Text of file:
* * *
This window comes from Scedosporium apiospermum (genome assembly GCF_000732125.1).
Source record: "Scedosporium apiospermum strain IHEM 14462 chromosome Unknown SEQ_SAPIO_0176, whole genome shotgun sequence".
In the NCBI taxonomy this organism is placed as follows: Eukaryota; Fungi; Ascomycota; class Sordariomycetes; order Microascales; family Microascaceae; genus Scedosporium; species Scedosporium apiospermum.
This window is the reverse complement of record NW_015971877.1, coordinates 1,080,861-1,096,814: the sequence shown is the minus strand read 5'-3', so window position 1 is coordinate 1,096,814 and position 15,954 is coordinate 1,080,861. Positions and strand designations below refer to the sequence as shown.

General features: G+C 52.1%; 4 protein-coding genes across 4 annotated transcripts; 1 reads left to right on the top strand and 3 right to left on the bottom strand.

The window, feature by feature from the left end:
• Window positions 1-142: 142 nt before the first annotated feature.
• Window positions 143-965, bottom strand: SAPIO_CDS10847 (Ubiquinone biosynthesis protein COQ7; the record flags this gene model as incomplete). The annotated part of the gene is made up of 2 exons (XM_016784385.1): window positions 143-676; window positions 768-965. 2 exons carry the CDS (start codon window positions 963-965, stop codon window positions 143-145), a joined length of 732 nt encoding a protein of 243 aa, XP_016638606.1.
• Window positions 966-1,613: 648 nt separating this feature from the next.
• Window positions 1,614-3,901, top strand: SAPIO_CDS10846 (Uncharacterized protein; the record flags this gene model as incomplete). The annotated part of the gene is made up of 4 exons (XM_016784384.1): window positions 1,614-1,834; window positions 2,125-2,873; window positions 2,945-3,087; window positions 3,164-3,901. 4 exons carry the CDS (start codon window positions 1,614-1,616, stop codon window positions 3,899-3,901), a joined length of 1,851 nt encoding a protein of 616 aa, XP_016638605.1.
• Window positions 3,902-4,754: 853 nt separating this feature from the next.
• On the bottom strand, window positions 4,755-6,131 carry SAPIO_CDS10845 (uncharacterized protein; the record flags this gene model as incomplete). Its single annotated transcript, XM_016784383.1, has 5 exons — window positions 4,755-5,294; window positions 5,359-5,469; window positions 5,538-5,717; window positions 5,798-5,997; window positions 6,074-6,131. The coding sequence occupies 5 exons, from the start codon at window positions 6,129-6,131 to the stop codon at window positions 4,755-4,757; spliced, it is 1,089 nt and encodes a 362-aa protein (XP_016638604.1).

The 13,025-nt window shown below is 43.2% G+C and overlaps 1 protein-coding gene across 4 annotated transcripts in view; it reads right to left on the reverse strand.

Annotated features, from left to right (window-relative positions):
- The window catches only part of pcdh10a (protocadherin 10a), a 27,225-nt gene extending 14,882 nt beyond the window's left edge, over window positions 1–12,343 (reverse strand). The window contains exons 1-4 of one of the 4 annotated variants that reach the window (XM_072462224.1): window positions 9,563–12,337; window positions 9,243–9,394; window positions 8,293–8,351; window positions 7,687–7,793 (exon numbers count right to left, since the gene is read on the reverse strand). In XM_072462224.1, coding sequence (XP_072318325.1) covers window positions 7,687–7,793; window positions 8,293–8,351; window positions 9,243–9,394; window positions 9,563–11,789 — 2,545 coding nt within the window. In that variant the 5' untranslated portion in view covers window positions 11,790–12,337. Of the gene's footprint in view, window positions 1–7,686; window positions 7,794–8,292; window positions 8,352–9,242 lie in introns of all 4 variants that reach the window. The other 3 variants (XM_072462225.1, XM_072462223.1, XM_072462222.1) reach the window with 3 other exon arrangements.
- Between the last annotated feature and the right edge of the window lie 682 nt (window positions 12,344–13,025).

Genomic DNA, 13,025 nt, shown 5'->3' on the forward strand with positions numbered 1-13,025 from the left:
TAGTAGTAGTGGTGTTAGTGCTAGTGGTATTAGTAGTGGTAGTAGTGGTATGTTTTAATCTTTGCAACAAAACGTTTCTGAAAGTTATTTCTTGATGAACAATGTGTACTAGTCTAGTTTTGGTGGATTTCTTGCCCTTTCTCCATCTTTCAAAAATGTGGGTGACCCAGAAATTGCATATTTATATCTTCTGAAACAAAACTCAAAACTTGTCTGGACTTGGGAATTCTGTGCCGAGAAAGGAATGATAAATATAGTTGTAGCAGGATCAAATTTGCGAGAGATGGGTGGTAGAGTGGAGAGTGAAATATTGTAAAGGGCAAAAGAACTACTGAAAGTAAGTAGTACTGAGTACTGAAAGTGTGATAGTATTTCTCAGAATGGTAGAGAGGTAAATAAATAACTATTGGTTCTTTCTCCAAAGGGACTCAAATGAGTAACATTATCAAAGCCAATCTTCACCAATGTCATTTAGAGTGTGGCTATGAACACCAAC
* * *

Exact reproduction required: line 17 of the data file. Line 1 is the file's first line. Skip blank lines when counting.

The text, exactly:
Genomic DNA, 13,025 nt, shown 5'->3' on the forward strand with positions numbered 1-13,025 from the left: